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Energy Bill Debate Highlights Phantom Restrictions on Domestic Oil and Gas Exploration

Thursday, April 14, 2005

During debate over the energy bill in the House Committee on Energy and Commerce on Tuesday, Representatives Hall, Green, Murphy, Rogers, Pickering, and Committee Chair Barton, among others, voiced their opposition to any restrictions on future oil and gas exploration within the United States. The committee majority shot down a number of minority amendments, including an amendment by Rep. Stupak of Michigan to prohibit directional, slant, or offshore oil and gas drilling on the Great Lakes. Although Rep. Rogers of Michigan opposed the amendment because he felt the states had already dealt with the issue, others criticized Rep. Stupak’s attempt to prevent drilling in the first place. “I don’t think we should be closing off areas to production,” stated Rep. Pickering of Mississippi. Rep. Pickering added that oil and gas companies need more access to public lands, not less, in order to increase the energy supply of the United States.

According to a recent report by the Environmental Working Group, Rep. Pickering is dead wrong in his assessment of extractive industry access to public lands. This report claims that oil, gas, and mining interests have been gaining access for the past fifty years. Furthermore, when past and current exploration leases are combined, the extractive industry has controlled or currently controls land that is within five miles of 95% of all national parks, wilderness areas, national forests, and other national treasures.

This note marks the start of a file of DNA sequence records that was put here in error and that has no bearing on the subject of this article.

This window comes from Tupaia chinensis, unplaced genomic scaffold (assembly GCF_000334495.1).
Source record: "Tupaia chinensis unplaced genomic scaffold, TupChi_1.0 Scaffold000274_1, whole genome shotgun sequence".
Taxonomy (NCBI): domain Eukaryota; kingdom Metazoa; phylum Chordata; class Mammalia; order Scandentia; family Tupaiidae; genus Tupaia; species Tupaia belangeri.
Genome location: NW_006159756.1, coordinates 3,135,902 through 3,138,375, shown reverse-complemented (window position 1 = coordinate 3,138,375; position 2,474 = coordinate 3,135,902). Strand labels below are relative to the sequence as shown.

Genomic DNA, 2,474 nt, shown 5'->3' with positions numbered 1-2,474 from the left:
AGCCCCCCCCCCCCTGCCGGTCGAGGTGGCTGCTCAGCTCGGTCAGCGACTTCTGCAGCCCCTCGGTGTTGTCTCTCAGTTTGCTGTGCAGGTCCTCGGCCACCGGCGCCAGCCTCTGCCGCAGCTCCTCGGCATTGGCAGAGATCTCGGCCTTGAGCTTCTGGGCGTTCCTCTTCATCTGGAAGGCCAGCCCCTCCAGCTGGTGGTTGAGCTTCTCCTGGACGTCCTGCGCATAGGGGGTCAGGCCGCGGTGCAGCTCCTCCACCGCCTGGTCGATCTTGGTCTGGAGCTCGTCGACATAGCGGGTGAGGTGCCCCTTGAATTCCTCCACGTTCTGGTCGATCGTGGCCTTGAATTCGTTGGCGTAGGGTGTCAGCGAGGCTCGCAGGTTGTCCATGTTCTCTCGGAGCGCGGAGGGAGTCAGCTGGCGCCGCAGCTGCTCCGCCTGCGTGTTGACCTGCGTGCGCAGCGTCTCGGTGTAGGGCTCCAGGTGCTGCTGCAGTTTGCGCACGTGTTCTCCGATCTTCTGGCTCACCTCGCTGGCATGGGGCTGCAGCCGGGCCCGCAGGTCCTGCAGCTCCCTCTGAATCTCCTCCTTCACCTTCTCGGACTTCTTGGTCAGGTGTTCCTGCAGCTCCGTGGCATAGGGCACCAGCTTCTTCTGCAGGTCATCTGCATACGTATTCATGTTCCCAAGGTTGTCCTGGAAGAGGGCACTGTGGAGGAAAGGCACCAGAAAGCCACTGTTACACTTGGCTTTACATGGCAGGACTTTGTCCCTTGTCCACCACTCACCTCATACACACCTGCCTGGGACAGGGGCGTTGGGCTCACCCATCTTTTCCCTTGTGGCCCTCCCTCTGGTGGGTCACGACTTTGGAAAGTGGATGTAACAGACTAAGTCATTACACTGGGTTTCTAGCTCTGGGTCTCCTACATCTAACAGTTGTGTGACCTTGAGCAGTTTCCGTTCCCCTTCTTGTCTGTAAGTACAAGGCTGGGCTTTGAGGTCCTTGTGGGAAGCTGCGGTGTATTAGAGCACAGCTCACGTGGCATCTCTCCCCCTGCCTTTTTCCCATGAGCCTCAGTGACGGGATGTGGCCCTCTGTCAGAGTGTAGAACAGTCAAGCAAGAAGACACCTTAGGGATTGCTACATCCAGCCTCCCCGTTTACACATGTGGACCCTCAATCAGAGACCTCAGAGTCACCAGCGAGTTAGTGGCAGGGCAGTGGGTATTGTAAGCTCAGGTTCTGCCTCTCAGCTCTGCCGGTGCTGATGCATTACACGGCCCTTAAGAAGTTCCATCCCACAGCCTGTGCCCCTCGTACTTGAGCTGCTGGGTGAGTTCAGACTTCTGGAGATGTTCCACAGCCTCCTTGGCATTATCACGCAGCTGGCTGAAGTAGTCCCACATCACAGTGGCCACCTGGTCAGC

If oil and gas companies already have access, why aren’t energy prices going down? The EWG report shows that the amount of fossil fuels that are economically recoverable from these natural areas is so small that it has had no significant effect on domestic oil and gas prices. Thousands of land leases remain untouched because the prices of oil and gas are not high enough to justify the cost of exploration, from an industry perspective. We can either wait for the extractive industry to destroy our national treasures as energy prices go through the roof, or we can reduce energy consumption and invest in renewable energy sources while simultaneously protecting our most cherished American wildlands.


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